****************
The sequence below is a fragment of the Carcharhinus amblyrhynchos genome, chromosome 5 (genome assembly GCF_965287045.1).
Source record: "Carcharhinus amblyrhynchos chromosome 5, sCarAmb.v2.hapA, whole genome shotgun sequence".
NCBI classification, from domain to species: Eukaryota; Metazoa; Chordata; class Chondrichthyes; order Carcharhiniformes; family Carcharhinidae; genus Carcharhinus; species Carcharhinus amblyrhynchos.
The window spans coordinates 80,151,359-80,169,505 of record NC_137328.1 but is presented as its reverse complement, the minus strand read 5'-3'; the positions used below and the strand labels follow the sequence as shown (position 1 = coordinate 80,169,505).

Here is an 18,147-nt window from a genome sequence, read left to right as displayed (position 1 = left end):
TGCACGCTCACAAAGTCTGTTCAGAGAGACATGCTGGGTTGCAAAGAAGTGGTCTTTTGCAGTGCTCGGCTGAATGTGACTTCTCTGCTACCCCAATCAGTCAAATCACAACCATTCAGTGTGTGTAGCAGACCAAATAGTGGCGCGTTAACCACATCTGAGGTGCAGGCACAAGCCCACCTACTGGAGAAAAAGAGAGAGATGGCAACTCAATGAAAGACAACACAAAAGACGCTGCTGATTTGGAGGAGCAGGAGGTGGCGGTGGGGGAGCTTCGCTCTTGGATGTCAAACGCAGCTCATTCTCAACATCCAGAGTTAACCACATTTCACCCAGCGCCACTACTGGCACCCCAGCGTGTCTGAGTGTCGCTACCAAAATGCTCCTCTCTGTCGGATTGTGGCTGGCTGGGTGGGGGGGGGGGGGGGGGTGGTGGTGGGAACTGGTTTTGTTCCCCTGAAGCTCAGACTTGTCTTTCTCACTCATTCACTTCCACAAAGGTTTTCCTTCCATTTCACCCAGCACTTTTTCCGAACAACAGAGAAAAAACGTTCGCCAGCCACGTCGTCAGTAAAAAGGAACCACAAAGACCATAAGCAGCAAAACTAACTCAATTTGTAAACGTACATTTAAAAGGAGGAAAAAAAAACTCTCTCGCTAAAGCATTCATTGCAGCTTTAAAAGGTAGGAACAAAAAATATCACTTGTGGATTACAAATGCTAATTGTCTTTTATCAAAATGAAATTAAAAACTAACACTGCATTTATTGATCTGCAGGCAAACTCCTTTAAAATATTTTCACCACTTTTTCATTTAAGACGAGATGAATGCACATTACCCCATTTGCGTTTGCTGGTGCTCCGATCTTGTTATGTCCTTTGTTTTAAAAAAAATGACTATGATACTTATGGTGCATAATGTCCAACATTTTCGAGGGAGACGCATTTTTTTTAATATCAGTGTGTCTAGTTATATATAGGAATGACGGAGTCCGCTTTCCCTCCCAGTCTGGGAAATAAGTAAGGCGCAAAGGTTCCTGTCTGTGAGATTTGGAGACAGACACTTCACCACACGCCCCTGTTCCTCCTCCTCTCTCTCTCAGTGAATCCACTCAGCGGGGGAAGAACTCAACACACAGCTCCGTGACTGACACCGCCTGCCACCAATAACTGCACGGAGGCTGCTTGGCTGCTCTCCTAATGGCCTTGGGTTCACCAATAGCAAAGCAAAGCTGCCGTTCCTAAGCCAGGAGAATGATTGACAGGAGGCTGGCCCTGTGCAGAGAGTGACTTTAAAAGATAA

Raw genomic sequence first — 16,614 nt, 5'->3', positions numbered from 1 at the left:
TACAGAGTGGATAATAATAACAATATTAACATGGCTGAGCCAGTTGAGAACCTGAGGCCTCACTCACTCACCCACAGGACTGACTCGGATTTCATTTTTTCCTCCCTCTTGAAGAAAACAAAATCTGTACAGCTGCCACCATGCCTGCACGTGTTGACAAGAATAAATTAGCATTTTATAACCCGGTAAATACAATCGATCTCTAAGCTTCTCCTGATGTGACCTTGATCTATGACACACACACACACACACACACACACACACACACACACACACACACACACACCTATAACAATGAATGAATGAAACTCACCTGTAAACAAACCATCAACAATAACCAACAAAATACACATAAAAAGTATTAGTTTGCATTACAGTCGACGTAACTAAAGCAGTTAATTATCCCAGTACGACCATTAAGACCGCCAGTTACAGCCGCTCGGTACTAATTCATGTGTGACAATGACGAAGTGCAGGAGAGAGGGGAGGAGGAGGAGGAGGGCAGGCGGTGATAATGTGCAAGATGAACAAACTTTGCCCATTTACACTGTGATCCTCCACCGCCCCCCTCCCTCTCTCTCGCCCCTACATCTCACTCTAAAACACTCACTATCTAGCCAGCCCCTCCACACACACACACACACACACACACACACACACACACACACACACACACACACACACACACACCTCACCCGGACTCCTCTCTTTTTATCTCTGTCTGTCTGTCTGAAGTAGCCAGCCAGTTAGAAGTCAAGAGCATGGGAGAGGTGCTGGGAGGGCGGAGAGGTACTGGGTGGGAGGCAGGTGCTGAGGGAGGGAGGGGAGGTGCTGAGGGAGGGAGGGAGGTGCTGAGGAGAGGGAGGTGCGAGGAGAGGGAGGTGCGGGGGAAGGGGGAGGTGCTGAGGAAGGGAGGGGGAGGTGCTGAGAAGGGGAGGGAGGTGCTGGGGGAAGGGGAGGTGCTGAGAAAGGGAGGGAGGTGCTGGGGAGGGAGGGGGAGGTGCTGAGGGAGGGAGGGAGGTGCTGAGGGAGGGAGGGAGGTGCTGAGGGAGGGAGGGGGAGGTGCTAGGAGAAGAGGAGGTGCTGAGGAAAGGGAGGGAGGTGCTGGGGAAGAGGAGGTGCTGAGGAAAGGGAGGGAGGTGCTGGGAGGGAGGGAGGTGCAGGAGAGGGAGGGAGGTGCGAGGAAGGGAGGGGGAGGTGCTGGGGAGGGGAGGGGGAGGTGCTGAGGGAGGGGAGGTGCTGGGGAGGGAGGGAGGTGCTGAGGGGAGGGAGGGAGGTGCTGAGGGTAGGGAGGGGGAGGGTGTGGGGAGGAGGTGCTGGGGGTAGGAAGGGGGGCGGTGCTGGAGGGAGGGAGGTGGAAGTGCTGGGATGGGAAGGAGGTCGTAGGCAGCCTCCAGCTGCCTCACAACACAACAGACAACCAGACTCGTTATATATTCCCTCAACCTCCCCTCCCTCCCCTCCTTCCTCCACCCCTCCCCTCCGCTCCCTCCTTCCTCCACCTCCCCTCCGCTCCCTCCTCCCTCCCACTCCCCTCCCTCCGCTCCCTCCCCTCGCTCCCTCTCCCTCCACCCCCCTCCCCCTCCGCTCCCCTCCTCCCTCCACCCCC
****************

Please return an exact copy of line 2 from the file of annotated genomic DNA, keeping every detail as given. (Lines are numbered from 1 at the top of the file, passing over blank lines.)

Source record: "Carcharhinus amblyrhynchos chromosome 5, sCarAmb.v2.hapA, whole genome shotgun sequence".